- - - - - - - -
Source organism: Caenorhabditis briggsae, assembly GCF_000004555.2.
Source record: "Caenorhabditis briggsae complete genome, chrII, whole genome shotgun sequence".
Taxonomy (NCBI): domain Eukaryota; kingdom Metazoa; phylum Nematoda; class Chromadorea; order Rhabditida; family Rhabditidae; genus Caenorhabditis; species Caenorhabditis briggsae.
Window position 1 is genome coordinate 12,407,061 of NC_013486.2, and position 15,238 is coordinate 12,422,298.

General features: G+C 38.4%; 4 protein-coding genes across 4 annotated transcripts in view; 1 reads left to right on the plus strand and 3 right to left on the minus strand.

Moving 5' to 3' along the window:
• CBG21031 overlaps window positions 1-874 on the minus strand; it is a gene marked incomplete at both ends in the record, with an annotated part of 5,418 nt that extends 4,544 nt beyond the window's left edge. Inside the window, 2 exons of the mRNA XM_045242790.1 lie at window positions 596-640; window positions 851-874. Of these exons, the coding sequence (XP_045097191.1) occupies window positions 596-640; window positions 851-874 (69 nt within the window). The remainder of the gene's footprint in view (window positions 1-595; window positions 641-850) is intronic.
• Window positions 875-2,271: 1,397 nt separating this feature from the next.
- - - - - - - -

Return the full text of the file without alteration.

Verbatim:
Source organism: Caenorhabditis briggsae, assembly GCF_000004555.2.
Source record: "Caenorhabditis briggsae complete genome, chrII, whole genome shotgun sequence".
Taxonomy (NCBI): domain Eukaryota; kingdom Metazoa; phylum Nematoda; class Chromadorea; order Rhabditida; family Rhabditidae; genus Caenorhabditis; species Caenorhabditis briggsae.
Window position 1 is genome coordinate 12,407,061 of NC_013486.2, and position 15,238 is coordinate 12,422,298.

General features: G+C 38.4%; 4 protein-coding genes across 4 annotated transcripts in view; 1 reads left to right on the plus strand and 3 right to left on the minus strand.

Moving 5' to 3' along the window:
• CBG21031 overlaps window positions 1-874 on the minus strand; it is a gene marked incomplete at both ends in the record, with an annotated part of 5,418 nt that extends 4,544 nt beyond the window's left edge. Inside the window, 2 exons of the mRNA XM_045242790.1 lie at window positions 596-640; window positions 851-874. Of these exons, the coding sequence (XP_045097191.1) occupies window positions 596-640; window positions 851-874 (69 nt within the window). The remainder of the gene's footprint in view (window positions 1-595; window positions 641-850) is intronic.
• Window positions 875-2,271: 1,397 nt separating this feature from the next.